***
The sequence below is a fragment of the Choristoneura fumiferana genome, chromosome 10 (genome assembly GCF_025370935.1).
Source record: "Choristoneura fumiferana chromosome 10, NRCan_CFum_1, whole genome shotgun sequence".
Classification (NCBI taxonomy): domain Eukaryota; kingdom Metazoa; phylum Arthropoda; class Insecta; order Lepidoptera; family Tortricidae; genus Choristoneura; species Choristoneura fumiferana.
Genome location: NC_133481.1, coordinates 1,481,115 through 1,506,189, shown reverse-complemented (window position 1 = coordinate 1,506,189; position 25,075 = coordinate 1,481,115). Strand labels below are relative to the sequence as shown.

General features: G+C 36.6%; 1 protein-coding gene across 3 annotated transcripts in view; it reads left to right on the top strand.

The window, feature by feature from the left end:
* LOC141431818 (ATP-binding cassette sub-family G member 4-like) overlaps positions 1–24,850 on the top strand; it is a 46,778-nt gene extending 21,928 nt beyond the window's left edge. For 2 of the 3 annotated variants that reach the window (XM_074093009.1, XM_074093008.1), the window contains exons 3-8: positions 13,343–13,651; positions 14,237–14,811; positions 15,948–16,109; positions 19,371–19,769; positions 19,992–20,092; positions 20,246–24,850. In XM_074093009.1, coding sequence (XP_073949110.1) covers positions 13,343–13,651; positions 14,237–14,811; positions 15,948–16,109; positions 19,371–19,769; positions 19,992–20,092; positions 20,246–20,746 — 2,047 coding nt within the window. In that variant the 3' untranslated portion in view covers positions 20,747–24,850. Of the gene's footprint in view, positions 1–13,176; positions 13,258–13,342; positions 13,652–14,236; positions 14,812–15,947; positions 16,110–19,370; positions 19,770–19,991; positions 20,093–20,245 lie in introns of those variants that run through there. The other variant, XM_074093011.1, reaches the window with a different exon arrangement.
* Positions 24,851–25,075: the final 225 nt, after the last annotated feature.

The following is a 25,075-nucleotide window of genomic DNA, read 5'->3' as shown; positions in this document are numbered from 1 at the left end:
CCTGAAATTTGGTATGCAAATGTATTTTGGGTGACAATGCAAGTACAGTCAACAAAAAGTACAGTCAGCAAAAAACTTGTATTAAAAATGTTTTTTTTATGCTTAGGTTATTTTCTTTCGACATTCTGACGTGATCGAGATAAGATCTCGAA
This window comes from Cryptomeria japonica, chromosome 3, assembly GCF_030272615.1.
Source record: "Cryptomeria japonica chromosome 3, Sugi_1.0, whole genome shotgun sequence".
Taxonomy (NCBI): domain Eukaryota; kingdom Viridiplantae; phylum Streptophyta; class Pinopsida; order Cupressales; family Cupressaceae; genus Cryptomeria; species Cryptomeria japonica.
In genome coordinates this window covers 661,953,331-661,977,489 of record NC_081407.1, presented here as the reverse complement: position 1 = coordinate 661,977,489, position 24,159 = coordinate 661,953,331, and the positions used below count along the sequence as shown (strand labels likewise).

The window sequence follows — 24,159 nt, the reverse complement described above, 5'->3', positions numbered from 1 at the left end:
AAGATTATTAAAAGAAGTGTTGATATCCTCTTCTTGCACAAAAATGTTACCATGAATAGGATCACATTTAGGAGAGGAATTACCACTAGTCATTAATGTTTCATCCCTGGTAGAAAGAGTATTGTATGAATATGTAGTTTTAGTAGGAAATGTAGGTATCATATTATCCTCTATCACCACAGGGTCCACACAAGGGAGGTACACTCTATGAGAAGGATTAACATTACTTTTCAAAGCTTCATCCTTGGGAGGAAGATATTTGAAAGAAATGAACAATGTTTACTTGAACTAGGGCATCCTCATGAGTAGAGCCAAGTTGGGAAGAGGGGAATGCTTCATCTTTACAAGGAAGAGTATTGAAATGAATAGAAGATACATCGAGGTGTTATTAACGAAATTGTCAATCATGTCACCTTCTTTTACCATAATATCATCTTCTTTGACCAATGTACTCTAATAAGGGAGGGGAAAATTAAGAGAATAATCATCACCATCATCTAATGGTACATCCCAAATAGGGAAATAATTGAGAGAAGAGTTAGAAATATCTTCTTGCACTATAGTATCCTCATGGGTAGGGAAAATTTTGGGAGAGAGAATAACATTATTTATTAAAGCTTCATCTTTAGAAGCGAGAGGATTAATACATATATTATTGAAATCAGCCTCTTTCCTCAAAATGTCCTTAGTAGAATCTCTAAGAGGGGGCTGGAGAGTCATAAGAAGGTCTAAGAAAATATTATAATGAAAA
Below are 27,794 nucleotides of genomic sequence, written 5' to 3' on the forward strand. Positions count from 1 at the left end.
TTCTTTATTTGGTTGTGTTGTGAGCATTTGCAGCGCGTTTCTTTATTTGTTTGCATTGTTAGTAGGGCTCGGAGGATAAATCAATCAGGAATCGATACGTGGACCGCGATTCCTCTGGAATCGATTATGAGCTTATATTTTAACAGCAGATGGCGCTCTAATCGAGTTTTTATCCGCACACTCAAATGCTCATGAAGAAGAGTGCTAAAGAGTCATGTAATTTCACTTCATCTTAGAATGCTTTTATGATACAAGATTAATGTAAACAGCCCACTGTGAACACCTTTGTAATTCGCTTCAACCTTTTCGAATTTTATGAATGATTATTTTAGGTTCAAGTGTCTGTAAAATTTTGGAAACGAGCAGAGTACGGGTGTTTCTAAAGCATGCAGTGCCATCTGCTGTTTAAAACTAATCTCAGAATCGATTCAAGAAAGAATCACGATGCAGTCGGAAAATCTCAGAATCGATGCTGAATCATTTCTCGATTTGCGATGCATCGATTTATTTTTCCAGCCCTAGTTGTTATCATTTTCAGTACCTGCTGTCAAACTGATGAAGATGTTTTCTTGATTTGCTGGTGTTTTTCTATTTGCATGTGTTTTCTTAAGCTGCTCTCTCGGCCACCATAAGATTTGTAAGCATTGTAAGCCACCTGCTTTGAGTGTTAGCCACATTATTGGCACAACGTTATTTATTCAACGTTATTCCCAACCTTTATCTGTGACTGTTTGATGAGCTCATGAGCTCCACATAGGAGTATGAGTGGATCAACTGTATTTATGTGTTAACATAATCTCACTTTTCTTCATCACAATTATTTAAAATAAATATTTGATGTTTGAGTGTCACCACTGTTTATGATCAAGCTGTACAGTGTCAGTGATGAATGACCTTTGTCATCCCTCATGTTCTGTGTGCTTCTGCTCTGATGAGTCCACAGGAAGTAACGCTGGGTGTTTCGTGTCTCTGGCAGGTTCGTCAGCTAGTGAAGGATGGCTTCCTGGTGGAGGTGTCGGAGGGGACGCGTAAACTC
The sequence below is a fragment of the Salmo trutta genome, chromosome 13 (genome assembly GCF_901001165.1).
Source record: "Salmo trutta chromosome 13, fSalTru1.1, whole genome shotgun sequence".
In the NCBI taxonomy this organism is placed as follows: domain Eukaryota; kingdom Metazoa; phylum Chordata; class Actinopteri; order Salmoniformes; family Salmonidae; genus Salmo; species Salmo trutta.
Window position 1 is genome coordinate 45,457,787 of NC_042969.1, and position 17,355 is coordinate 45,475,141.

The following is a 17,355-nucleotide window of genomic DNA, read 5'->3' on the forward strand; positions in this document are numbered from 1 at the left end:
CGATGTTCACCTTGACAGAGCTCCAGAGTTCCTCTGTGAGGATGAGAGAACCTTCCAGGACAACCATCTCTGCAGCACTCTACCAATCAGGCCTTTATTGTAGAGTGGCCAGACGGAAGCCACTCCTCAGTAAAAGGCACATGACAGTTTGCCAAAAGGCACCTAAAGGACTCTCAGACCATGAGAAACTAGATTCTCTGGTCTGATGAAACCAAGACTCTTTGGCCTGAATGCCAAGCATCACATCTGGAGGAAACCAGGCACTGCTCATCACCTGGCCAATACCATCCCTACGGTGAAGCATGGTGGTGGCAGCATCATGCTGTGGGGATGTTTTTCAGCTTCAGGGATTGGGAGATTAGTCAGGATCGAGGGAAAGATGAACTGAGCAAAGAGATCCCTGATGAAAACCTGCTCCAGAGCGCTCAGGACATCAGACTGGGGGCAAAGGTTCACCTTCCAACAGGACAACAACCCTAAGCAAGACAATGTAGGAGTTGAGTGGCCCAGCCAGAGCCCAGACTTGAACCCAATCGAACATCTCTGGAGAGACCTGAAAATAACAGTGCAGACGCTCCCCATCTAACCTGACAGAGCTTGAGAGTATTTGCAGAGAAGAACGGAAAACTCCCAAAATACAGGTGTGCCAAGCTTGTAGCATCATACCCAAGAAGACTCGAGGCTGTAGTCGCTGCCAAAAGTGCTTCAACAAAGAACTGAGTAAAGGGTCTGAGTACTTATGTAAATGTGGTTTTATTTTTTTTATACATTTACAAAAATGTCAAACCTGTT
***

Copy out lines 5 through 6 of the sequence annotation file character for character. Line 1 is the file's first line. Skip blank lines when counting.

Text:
General features: G+C 36.6%; 1 protein-coding gene across 3 annotated transcripts in view; it reads left to right on the top strand.

The window, feature by feature from the left end: